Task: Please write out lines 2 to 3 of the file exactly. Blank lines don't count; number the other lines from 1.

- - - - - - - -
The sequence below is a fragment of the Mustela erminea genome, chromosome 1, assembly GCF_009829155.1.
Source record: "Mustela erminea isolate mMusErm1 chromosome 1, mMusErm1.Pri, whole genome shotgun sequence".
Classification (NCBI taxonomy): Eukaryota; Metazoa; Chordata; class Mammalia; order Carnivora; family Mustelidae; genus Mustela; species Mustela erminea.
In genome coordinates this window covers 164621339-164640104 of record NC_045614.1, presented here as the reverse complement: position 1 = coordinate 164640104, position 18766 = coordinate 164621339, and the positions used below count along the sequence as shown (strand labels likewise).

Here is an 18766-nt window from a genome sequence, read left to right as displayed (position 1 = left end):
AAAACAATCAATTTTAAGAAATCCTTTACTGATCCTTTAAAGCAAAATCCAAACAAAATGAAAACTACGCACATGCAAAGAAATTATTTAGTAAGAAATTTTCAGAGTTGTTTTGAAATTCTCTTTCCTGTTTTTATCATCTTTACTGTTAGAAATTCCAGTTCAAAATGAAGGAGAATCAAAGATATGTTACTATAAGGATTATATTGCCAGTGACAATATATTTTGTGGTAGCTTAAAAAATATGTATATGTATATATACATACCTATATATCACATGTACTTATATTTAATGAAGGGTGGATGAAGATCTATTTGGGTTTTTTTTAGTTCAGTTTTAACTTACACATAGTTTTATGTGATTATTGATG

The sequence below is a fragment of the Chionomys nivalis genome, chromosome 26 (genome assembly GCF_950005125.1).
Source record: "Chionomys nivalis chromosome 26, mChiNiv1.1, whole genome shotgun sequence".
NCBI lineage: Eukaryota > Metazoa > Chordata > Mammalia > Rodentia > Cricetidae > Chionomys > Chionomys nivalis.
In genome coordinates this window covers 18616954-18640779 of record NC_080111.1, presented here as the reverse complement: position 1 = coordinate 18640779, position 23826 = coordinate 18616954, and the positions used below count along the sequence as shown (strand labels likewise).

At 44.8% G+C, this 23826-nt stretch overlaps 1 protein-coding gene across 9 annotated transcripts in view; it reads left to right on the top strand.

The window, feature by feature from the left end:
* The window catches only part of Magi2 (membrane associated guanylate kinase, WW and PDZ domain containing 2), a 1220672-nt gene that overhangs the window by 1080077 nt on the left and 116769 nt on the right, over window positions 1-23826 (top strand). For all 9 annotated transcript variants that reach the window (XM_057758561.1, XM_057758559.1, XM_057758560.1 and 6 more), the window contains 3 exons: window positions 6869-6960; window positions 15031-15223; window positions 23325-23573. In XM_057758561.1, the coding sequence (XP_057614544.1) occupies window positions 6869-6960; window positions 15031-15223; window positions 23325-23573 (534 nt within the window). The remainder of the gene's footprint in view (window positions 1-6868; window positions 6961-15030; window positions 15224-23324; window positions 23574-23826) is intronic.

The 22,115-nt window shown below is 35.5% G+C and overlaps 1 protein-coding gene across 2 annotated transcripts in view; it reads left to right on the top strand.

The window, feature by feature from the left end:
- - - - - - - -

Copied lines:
Source record: "Mustela erminea isolate mMusErm1 chromosome 1, mMusErm1.Pri, whole genome shotgun sequence".
Classification (NCBI taxonomy): Eukaryota; Metazoa; Chordata; class Mammalia; order Carnivora; family Mustelidae; genus Mustela; species Mustela erminea.